National Geographic : 1986 Oct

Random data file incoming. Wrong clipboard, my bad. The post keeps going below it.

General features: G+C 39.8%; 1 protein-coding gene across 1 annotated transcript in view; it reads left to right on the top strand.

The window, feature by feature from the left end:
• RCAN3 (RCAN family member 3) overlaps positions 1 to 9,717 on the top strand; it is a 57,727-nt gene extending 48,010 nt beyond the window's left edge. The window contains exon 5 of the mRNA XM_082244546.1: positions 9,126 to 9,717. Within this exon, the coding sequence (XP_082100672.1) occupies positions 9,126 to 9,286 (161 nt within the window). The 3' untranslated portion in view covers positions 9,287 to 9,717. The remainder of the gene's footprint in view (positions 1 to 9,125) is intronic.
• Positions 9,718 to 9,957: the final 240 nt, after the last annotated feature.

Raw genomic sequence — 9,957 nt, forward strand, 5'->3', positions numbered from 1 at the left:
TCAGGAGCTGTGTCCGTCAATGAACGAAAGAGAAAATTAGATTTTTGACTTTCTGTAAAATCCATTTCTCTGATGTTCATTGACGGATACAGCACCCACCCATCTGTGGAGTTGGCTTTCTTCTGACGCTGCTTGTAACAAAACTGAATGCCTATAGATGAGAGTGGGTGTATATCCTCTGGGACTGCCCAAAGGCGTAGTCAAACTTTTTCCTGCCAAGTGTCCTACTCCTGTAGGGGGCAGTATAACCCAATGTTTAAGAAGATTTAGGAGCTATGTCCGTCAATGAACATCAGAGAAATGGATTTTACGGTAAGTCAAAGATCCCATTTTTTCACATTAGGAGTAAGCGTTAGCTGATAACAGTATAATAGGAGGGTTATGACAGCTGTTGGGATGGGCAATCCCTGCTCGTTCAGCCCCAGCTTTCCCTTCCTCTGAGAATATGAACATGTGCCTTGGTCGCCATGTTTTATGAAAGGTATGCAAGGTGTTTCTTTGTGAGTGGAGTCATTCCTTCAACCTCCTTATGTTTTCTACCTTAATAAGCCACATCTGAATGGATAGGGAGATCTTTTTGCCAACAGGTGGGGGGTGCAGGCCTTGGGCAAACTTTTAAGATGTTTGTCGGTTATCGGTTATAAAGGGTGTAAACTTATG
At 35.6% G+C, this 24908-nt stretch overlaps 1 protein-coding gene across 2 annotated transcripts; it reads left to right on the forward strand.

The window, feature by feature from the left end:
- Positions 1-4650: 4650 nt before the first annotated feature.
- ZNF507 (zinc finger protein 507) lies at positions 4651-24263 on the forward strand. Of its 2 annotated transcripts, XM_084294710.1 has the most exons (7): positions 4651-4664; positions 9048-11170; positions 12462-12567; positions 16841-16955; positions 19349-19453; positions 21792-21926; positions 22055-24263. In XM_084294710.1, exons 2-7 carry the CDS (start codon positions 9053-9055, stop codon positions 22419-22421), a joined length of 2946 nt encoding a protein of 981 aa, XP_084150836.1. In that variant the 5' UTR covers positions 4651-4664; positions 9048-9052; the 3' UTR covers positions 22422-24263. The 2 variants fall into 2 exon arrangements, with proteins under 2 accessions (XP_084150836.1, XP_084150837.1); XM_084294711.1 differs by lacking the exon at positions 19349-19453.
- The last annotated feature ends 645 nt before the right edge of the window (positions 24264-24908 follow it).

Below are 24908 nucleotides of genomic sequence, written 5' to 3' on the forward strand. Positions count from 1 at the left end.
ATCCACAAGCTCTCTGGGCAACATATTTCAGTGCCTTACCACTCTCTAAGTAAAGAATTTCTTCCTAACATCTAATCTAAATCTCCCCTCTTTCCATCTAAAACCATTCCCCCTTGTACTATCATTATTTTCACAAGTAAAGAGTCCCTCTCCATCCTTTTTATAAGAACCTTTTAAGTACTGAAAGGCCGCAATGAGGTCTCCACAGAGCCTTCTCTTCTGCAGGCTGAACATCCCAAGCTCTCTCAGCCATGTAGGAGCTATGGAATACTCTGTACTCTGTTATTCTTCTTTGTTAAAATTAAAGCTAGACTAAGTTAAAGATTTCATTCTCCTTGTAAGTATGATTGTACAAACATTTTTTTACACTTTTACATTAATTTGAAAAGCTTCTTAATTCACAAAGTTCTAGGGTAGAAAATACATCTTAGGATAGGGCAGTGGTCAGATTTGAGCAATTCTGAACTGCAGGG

Geography added to the carnage in the battle for Peleliu,one of the bloodiest in the Pacific in World War II, costing more than 13,000 Japaneseand American lives. From the air, islandheights looked like rolling hills, but, bared of foliage by shelling andflamethrowers, they showed up as a horrorfor attacking Americans-jaggedcoral in bizarre shapes pocked with caves that theJapanesehad fortified (right). Now Peleliu is dotted with memorials (lower right) to men of both sides, and many survivors returnfor visits that give the islanda steady income. A downed Japanese Zero (below), near Koror, lies in waters shallow enoughfor visitors to drop into the cockpit. Another importantsource of Peleliu income is illegal: the growing of marijuana,usually in 50-gallon oil drums. Duringone raidin 1983 police identified 16 fields from the air.On the ground, they counted 216 plants in one plot alone. "They were laid out in perfect rows," recallspolice officer Bill Stinnett, the leader of the raid.Recently it was estimated that authoritieson Peleliu in one raidseized marijuanaworth several times the entire annual budget of the state-$120,000. Government is a third source of island income. When the author visited Peleliu on election day lastyear, she learned that although only 400 Peleliuanslive on the island,five candidateswere runningfor governor, with an undetermined number standingfor lieutenantgovernor and the state legislature a situationsimilar to that in Palau'sother 15 states. "The most overgoverned place on earth," says FredRadewagen, publisher of the Washington Pacific Report and a longtime observer of Micronesia.